I want to thank all of you who took the time out to come to our fundraiser at North Park. I very much appreciate your support to make this campaign a reality.
I had a great time with the conversations. I really enjoyed meeting you all and getting your perspectives on various issues. I loved the curve ball questions too! Thank you for those.
I want to apologize to those who didn't get our last minute change. It was out of our power. The park closed off the roads to our pavilio...n that forced us to relocate...
Also, I'd like to thank my team. They are incredible people who work very very hard to make this campaign and the fundraiser possible. Without my team this would be impossible. I'm blessed and honored to have such talented, intelligent and determined people to help.
It's the collaboration of us all that will bring about change in our country. It will never be a single person. There is no knight in shining armor and there never will be. It will always be up to us to bring about the changes we want to see.
Thank you all. Let's keep fighting and pushing forward. Everyday we gain more ground. Every person we speak with we influence a little, sometimes a lot. Don't become overwhelmed or depressed. Great things can only come with great persistence. I will never give up as long as you all won't.
I posted about this idea last week, but I want to do a repeat. It's rare that we ever come up with a single fantastic solution for to very different and big problems.
Averting the Extinction of the human race and putting a huge dent in our coming energy needs. Brilliant!
From the article...
Magma is only eruptible when it’s sufficiently molten. If too much of it is solid, then it’s not exactly going anywhere fast. According to the report, cooling the magma down by around 35 percent would prevent a supervolcanic eruption from ever taking place.
In this case, drilling into the supervolcano’s vast magma source turned out to be the only sensible option. Icelandic scientists are already drilling into the rock just above the chilly nation’s magma chambers in order to generate clean, geothermal energy – so why not do the same to Yellowstone, extract significant amounts of heat, and chill its plumbing down?
NASA has pointed out, however, that their plan essentially pays for itself over time. All that excess heat has to go somewhere, so why not siphon it off and use it to power some of America’s electrical grid?
My wife, Kathy Prigg, was the chair of a committee that worked to get Pitt's parental leave. It's something that we both believe are very important to our nation and our future.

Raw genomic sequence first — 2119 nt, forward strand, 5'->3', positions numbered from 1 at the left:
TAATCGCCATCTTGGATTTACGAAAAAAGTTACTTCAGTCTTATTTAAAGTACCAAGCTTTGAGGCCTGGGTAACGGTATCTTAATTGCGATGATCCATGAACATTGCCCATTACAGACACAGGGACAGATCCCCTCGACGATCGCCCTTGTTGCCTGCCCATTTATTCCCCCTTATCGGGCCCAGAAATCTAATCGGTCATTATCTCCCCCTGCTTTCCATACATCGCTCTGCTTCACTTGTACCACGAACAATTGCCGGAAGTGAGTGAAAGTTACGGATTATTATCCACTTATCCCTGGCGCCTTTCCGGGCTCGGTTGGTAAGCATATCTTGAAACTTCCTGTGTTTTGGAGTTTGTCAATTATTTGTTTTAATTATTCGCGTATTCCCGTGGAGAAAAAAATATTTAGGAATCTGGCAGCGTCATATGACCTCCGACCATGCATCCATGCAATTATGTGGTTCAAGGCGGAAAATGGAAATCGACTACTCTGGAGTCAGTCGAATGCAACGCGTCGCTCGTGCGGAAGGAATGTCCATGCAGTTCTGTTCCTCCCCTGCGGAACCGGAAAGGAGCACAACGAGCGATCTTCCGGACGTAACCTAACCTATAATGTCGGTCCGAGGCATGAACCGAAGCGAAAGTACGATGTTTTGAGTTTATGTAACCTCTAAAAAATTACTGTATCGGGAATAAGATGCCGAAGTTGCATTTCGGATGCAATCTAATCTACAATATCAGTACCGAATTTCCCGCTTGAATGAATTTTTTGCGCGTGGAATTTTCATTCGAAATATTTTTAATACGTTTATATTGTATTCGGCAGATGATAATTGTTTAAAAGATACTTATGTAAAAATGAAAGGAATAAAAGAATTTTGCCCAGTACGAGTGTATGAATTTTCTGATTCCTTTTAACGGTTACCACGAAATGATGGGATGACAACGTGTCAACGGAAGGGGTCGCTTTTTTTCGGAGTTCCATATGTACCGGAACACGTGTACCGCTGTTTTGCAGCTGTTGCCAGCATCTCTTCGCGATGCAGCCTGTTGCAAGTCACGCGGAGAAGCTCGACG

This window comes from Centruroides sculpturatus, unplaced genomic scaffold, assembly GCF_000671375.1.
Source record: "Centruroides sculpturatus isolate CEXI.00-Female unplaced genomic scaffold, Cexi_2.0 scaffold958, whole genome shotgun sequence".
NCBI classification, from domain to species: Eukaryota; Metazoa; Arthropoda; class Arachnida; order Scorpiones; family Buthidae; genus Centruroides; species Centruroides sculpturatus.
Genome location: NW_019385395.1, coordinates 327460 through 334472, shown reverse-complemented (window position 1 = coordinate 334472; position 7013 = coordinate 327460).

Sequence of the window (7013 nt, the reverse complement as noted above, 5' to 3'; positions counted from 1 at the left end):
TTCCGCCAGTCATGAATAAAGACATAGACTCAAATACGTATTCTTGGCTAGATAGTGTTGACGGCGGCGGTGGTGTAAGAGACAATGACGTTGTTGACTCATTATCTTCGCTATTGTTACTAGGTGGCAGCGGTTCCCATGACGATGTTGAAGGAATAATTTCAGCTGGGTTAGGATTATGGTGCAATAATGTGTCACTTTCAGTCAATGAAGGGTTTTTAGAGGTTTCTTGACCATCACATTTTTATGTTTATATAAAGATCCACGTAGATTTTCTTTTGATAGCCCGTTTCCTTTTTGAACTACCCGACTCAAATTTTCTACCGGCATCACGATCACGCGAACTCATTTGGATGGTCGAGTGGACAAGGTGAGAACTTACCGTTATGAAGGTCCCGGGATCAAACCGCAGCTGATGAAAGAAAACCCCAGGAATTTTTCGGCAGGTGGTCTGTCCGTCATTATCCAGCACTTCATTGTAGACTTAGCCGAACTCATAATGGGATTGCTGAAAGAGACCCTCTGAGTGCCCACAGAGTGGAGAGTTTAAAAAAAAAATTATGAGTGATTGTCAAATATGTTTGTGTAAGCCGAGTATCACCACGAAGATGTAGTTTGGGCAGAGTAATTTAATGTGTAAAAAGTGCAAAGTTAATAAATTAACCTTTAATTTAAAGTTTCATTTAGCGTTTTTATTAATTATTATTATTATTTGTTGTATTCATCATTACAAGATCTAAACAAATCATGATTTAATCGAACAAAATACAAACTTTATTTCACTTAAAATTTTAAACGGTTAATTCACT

The United States is one of the only industrialized nations that does not offer paid leave to new parents. This flies in the face of extensive, long-standing research on the importance of the first thousand days of life. The single strongest factor supporting developmental progress during this time is... the existence of stable, consistent, responsive and nurturing relationships. A potent combination of neuroscience, developmental psychology, sociology, pediatrics and economics makes the case for how well-supported family leave policies have a significant payoff later — not just in terms of cognitive, academic and behavioral outcomes, but also economically. This is so notable that the United Kingdom, in its “war on child poverty,” increased leave to an astonishing nine months.
I flat out asked someone this weekend during a debate if they believe that all the studies fabricated their data. This woman said that she is a lawyer. She was articulate and seemed intelligent, at least in a discussion type way. She said, "Yes." I repeated my question, "Wait, you believe that every study honestly makes up the data?" She shifted uncomfortablly, but stuck to her guns. "Yes I do. Of course."
US president Donald Trump's administration has disbanded a government... advisory committee intended to help the country prepare for a changing climate.
The advisory group's charter expired on 20 August, and Trump administration officials informed members late last week that it would not be renewed.
The decision to wind down the advisory committee comes as the Trump administration faces a major deadline related to the forthcoming climate assessment. On 18 August, 13 federal agencies were due to deliver their final comments on a federal report on the state of climate science — a technical prelude to the main climate assessment due out next year.
Scientists in academia and at government agencies have raised concerns that climate sceptics within the Trump administration — particularly at the US Environmental Protection Agency (EPA) — might try to meddle with the document. But Michael Kuperberg, executive director of the US government's multi-agency Global Change Research Program, said in an e-mailed statement that the report, which is tentatively scheduled for release in November, “is on track to meet this goal”.
I've been taking the time out to speak with people who are very ideologically different from myself. When I speak about the inherient unfairness of our system where people can work full-time and still be in poverty they lash out.